Defending his belt against the likes of Randy Savage and Brutus Beefcake, Honky Tonk would solidify himself as a top heel by using the champion’s advantage of getting himself disqualified or counted out in order to retain the championship. While he would ultimately lose the title in a squash match against the Ultimate Warrior, Honky Tonk Man’s reign as the Intercontinental Title was a great streak because it allowed for the audience to grow an opinion of a wrestler over an extended period of time and made the moment at which he finally lost the belt that much more meaningful.
7 CM Punk: 434 Days as WWE Champion
Ever since John Cena vacated the WWE Championship in 2006 due to an injury after a 308 day reign, there have been 38 title changes up to the current reign of Brock Lesnar. Thirty-eight times in under nine years, many of which never made it past a couple of months. Yet when CM Punk defeated Alberto Del Rio to win the belt for the second time, he would hope to change that negative stigma.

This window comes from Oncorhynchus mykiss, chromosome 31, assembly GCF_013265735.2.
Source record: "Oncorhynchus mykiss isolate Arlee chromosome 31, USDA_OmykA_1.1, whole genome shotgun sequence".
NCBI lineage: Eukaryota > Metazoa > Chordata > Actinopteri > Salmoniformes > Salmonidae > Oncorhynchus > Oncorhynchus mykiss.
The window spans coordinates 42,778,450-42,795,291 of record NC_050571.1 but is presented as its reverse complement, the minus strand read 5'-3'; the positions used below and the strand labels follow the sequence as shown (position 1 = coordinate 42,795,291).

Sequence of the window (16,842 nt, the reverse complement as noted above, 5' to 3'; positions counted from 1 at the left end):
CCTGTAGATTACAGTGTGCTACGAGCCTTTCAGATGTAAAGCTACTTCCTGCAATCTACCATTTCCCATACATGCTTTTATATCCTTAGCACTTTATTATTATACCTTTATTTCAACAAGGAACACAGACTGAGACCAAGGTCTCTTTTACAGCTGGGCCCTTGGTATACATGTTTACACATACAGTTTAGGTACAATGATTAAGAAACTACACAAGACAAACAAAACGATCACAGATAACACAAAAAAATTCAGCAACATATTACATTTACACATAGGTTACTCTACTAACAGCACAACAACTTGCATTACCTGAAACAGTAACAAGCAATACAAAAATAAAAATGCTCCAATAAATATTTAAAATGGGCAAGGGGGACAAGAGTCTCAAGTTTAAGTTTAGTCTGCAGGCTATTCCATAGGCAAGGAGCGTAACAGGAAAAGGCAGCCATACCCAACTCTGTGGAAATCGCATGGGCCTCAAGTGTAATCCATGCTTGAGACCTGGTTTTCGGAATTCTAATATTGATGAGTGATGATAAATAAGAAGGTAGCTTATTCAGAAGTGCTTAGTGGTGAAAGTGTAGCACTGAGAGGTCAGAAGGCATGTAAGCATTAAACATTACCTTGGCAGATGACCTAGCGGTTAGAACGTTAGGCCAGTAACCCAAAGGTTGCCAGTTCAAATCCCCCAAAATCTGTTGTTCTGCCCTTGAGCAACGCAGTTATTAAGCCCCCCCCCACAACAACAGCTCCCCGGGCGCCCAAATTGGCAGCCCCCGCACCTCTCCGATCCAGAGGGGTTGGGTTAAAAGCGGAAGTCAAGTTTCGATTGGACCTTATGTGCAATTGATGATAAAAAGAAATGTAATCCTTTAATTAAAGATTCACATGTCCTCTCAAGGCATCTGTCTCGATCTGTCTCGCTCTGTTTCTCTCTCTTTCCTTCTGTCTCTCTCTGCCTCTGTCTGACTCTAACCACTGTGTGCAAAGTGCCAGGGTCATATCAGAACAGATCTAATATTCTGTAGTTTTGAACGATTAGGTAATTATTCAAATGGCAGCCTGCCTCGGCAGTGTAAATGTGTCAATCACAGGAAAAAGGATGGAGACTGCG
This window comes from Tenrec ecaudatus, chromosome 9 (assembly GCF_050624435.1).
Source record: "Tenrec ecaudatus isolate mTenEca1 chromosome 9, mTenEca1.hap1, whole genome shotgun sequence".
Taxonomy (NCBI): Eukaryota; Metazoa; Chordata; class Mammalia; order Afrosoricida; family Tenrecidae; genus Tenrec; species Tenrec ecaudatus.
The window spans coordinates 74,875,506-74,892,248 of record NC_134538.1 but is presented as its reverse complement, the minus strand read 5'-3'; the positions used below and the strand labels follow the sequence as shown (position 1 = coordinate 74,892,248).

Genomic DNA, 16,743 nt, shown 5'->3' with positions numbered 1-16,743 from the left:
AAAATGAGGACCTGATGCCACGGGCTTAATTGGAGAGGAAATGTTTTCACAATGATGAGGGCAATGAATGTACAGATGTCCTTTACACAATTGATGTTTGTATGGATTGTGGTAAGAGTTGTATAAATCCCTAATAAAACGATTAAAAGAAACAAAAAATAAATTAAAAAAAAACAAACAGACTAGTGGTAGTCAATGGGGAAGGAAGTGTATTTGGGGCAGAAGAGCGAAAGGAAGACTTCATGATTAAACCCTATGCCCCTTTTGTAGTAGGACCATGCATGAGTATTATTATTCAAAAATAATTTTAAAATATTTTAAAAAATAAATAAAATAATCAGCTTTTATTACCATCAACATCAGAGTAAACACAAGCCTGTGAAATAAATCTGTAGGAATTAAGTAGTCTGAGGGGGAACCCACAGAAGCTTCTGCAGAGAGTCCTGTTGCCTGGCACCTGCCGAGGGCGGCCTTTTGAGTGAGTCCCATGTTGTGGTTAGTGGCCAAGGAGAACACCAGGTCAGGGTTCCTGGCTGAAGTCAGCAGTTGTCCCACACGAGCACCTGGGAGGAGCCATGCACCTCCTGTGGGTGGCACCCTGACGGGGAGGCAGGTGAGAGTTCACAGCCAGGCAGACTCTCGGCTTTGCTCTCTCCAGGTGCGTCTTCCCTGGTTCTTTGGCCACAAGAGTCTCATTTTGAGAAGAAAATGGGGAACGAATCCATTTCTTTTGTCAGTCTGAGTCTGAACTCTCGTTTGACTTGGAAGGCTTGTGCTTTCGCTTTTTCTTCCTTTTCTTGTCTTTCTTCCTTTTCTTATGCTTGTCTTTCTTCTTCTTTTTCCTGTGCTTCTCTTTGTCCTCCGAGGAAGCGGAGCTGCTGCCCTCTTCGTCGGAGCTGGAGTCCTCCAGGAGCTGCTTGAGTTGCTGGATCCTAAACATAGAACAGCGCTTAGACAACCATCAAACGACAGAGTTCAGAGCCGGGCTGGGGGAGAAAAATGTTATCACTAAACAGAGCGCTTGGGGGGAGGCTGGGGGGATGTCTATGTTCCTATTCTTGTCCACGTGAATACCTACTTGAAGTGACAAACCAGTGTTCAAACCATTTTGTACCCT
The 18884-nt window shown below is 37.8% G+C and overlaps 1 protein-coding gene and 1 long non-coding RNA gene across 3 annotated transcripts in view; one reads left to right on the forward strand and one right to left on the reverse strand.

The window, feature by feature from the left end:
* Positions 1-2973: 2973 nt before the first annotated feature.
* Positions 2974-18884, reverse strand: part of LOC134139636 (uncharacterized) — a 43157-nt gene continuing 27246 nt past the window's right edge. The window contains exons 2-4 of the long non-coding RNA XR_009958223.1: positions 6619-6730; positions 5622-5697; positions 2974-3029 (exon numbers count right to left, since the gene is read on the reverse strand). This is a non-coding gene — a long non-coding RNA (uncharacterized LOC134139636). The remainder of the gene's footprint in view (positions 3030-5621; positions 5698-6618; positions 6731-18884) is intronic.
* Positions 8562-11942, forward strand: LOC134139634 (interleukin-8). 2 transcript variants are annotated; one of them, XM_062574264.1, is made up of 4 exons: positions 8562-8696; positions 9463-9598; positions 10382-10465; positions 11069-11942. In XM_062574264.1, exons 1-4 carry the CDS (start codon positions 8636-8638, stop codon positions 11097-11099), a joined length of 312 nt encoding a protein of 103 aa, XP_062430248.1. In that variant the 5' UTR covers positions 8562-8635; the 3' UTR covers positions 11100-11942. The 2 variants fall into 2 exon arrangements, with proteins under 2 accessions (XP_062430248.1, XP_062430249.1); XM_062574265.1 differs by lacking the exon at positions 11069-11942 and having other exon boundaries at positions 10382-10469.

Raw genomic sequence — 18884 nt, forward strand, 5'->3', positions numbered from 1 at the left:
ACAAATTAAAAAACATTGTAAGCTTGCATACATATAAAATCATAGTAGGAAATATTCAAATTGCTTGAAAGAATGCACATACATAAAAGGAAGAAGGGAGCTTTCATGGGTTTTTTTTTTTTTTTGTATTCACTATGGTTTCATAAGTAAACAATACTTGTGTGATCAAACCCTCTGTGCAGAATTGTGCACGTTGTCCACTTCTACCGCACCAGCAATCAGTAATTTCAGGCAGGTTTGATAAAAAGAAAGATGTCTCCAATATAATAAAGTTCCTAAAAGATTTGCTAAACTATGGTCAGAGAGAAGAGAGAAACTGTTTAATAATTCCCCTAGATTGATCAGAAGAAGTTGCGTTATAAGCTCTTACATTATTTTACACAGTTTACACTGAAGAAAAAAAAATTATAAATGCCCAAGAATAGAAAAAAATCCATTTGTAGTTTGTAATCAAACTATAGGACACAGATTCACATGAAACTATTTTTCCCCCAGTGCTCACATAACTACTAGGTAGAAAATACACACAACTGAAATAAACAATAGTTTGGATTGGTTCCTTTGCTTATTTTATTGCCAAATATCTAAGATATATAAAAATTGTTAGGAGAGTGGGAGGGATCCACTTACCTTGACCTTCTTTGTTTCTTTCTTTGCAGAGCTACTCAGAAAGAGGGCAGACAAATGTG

Claiming that he would break the record for the longest WWE Championship reigns, he would defend the belt against all takers including John Cena, Randy Orton, and Ryback. Unfortunately he would drop the title to The Rock at the 2013 Royal Rumble, effectively ending his reign at 434 days. Since that reign the longest run has been by current champion Brock Lesnar who is currently closing in on 200 days, albeit with only two title defenses. CM Punk's reign coming in the current era makes it all the more impressive.
6 Goldberg: 173-0
While it is one thing to have an established star go on a winning streak, it is almost unheard of to have a rookie go on a massive winning streak. The idea alone shows that the promotion sees something in the wrestler that will make them the next big thing and by having them win so many matches, hopefully make them one of the top stars in the industry. Making his televised debut on WCW Monday Nitro on September 22, 1997, Goldberg would face journeyman Hugh Morris in an undercard match, beating him just shy of two minutes. After the match he would walk up to the camera, hold up his index finger and mouth “that’s one,” before leaving.